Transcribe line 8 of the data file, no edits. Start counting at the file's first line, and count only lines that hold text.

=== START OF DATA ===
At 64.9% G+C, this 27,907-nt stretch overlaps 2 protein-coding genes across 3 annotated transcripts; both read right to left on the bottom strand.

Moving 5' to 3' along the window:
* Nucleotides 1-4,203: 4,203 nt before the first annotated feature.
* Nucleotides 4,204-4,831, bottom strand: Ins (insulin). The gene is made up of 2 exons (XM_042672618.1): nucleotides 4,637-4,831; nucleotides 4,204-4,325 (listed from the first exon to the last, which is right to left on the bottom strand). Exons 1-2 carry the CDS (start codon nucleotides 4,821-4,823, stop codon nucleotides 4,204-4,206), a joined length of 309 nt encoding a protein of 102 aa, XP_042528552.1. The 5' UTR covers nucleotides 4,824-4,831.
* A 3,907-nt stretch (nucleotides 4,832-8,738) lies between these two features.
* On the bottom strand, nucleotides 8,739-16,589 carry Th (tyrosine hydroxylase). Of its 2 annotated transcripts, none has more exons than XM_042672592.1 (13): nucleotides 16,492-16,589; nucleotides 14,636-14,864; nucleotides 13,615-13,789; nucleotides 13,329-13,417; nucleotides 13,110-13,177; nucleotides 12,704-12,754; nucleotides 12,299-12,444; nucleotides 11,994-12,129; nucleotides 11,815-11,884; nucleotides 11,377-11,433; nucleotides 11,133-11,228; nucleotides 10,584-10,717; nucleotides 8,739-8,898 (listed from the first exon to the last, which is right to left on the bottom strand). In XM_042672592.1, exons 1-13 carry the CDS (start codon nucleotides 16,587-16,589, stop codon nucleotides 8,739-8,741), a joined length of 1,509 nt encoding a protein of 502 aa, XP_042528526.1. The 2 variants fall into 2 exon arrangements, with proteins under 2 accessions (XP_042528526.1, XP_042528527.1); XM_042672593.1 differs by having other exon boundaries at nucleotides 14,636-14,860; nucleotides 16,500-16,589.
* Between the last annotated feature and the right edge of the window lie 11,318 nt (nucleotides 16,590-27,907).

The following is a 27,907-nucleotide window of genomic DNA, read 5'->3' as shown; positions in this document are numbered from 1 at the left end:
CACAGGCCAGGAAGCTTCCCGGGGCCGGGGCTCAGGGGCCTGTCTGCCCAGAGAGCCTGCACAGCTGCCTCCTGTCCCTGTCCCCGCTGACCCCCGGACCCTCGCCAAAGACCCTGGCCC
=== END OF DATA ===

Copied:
The following is a 27,907-nucleotide window of genomic DNA, read 5'->3' as shown; positions in this document are numbered from 1 at the left end: